Barefoot Medicine

This week I’ve been walking on the beach each day.  Walking barefoot at the edge of earth.  It is a living edge, a potent, changing edge, this place where heaven meets earth, where wind, water and sun flirt with each other endlessly. I walk barefoot so that I can feel the energy of the earth coming up through my feet.  The warmth of the earth goes right to my core.  Chinese medical thinking says that the sun radiates it's yang energy to the earth, which then we draw up through our connection to the earth and use in our bodies as warmth and strength.  Science calls this an electro-magnetic field, energy that you become influenced by and a part of if you are touching the earth.  Unfortunately, rubber-soled shoes do not conduct this energy.  Leather can conduct it, but man-made materials don’t.  So I walk barefoot. 

Feet on the sand Rushton's beach.jpg

 

Barefoot is freedom, wildness and some kind of danger. Sharp rocks, broken shells, bits of glass all lurk in the sand and in the shallow waters.  One day, I crossed the whole beach at low tide, a long walk across many rocks and sand bars.  And I stepped on a bit of something that punctured my heel.  A sharp pain, but one that didn’t stop my journey because I was so enjoying the warmth of the day, the sound of the water, the stretch of sky and ocean that ran before me.  But, by the time I arrived back at home, my foot was sore.  Bleeding and sore.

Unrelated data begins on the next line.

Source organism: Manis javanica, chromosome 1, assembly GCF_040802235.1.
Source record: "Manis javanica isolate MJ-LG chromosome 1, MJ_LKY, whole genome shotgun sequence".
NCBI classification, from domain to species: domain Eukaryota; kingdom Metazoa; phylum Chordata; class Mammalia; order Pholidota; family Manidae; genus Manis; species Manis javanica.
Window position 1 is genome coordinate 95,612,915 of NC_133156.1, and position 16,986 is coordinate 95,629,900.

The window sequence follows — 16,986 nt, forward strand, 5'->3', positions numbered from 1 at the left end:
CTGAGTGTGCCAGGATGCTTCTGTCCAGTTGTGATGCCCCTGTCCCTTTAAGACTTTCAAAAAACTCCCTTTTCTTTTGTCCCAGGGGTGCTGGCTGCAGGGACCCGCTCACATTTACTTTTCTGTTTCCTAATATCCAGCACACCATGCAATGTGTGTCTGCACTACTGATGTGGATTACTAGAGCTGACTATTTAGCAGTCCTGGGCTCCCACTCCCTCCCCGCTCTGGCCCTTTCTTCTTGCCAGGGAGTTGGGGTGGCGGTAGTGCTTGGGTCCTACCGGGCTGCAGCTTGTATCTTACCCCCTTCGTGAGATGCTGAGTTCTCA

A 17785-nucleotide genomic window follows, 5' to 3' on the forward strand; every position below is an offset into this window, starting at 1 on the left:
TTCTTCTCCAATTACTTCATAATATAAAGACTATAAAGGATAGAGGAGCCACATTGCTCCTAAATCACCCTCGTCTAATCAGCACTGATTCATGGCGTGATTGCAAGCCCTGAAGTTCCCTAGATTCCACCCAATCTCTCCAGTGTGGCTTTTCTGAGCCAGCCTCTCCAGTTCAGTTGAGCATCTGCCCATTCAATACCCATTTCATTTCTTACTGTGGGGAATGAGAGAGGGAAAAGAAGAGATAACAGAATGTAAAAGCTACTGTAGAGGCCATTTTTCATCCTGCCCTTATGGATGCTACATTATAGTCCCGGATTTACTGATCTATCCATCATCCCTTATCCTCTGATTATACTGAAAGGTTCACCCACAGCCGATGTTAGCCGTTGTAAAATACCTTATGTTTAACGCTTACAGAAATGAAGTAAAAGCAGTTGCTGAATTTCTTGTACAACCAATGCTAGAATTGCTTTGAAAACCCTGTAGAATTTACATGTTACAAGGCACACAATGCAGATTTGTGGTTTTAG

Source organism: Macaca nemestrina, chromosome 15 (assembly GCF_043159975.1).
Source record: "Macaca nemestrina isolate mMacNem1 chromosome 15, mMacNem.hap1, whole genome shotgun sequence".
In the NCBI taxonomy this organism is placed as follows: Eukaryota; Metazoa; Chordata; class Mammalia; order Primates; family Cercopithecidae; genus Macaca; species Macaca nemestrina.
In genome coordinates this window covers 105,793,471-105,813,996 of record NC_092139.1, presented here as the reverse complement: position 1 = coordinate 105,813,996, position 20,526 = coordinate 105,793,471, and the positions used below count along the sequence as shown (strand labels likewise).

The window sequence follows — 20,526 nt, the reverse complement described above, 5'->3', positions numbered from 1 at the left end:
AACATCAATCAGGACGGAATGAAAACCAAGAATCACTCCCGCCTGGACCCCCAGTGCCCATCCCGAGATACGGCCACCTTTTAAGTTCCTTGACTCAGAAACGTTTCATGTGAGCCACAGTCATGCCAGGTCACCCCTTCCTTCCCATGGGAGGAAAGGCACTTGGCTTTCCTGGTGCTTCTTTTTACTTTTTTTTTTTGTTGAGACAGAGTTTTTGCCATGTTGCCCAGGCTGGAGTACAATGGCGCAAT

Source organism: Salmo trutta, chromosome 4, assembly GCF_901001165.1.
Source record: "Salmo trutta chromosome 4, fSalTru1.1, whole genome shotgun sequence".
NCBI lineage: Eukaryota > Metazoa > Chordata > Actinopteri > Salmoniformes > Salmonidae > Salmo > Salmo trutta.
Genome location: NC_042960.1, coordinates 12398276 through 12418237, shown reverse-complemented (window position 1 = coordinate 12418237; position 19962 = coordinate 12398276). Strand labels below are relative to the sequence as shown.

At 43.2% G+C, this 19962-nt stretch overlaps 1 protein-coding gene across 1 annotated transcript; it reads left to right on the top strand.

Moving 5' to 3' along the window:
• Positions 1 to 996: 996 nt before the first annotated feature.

There is something about bleeding that is slowing and almost sweet.  The presence of blood says this is real, it honors the pain.  It could, of course, be alarming too.  I wasn’t alarmed but I was aware that I had crossed a line.  I had pushed on through the day without tending to my foot in a timely manner.  It was sore, calling for my attention, for a nice soaking and a careful bandaging.  Simple, this tending, and yet even this, holds some kind of larger medicine for me, a kind of larger attention that feels tender and raw, soft somehow.

There are so many edges these days.  So many are bleeding and sore.  Political edges, emotional edges, physical edges.  It is not as though edges weren’t always there, but it does seem that in the last few years things have gotten edgier.  We are more divided culturally, more disparate emotionally, financially and spiritually as a nation than any time in my lifetime. How can we care for these edges? How can we allow the bleeding to bring us to honor the pain, our pain and the pain of others? How can we “bandage” “tend” to the wound without pretending it will never happen again?

Truth is, pain is a fact of life.  Wounding is a fact of life.  When you walk barefoot, open, exposed, you are vulnerable.  Edges represent contact in a very certain way.  A contact that has potential for change, for engagement and also for pain, conflict.  In these times you are always walking some edge, some rough space of knowing and not knowing, of edges that speak to both excitement and fear.

Yet as a human, you can also be fearless, brave, willing to show your heart, show your wounds, claim your whole human self.  One of my first and most profound teachers in this life, Chogyam Trungpa Rinpoche, has said that life can be like “licking honey from a razor blade.” And so it is.  We are called to live at the edge in our fullness, yet never forgetting the edge is there, feeling the sharpness, the vividness of our discomfort, the thrill of our own knowing as we navigate. 

I like to walk barefoot, something that I’ve always loved to do. I want to walk this way in the world, on the edge, careful yet open, brave, but a little bit wild, adventurous.  How do you want to walk in the world?

P.S.  for more about grounding through our feet and through the earth, check out Earthing.com

Josephine SpilkaComment